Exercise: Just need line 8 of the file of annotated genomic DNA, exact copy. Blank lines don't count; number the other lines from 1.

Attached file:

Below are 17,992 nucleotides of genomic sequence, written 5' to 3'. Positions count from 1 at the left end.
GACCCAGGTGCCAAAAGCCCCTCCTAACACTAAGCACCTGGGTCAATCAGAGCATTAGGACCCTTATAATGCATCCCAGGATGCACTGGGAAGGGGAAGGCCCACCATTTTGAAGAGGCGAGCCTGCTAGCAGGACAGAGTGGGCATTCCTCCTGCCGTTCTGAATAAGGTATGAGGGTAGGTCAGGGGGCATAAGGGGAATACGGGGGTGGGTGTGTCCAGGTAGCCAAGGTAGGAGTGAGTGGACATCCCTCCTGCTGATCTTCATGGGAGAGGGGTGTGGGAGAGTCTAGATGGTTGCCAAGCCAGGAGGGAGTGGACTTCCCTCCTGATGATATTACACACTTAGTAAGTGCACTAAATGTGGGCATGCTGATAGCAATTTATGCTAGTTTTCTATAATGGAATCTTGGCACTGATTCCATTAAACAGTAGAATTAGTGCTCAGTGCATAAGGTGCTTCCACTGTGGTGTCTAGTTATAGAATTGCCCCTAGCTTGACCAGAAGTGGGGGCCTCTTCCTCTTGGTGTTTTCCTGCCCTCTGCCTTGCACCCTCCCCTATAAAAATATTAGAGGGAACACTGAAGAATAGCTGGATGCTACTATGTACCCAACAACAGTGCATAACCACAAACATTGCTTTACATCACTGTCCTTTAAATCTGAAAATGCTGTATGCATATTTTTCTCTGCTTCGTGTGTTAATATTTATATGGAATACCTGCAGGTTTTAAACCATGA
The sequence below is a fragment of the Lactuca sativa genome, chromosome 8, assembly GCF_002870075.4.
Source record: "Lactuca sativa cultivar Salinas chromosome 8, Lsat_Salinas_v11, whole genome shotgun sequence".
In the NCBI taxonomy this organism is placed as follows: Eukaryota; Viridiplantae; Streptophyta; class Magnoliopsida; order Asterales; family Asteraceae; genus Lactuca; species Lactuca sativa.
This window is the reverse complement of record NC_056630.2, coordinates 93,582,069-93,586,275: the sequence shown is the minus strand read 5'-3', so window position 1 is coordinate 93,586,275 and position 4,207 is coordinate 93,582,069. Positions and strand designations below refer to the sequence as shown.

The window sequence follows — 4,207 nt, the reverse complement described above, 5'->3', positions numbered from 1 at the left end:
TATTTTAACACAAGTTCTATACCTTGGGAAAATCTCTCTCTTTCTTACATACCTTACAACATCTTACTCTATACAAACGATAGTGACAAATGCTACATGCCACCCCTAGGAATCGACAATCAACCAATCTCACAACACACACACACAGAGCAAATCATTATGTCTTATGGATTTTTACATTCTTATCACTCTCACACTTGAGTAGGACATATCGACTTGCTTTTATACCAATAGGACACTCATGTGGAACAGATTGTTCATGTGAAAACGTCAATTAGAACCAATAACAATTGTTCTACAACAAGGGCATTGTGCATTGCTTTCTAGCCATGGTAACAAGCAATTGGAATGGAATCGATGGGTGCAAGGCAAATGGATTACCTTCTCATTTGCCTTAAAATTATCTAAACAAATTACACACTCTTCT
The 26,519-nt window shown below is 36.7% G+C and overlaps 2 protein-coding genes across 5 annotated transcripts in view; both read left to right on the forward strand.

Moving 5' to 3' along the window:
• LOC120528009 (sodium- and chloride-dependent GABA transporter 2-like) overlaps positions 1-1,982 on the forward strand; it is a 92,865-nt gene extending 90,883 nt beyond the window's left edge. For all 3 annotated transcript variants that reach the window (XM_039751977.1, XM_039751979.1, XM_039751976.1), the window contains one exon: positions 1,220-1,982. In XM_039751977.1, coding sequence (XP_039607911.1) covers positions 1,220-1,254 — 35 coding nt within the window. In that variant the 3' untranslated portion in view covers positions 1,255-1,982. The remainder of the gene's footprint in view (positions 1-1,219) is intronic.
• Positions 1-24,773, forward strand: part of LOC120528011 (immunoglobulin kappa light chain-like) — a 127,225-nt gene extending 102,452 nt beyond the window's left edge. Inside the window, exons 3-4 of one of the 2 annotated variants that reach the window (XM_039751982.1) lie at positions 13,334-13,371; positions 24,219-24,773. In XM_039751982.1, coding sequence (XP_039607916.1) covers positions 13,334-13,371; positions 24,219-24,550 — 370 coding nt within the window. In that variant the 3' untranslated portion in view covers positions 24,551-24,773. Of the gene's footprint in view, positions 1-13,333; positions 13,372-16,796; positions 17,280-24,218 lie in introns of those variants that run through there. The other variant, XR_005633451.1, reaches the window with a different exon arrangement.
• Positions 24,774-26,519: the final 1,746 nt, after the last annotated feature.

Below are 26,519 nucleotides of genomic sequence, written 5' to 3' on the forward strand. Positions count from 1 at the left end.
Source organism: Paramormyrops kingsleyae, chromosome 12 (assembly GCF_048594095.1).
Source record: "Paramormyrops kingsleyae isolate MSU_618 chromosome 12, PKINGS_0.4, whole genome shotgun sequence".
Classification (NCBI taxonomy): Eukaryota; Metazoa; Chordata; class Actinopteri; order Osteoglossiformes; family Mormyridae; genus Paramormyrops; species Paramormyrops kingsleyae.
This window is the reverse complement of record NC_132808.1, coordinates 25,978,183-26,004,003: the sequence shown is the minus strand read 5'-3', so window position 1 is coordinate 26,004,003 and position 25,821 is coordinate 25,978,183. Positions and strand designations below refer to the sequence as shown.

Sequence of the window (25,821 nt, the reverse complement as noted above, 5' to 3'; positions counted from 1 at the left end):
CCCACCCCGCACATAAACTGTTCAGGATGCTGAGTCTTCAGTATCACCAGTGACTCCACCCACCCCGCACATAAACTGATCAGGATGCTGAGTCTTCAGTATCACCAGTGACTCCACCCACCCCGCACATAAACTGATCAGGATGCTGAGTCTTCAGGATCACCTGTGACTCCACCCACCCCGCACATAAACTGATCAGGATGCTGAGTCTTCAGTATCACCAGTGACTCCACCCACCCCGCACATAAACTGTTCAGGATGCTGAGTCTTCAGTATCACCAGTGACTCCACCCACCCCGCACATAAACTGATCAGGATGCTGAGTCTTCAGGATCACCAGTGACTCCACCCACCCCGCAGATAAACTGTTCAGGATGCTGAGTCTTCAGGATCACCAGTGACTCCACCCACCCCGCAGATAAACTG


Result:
TATTTTAACACAAGTTCTATACCTTGGGAAAATCTCTCTCTTTCTTACATACCTTACAACATCTTACTCTATACAAACGATAGTGACAAATGCTACATGCCACCCCTAGGAATCGACAATCAACCAATCTCACAACACACACACACAGAGCAAATCATTATGTCTTATGGATTTTTACATTCTTATCACTCTCACACTTGAGTAGGACATATCGACTTGCTTTTATACCAATAGGACACTCATGTGGAACAGATTGTTCATGTGAAAACGTCAATTAGAACCAATAACAATTGTTCTACAACAAGGGCATTGTGCATTGCTTTCTAGCCATGGTAACAAGCAATTGGAATGGAATCGATGGGTGCAAGGCAAATGGATTACCTTCTCATTTGCCTTAAAATTATCTAAACAAATTACACACTCTTCT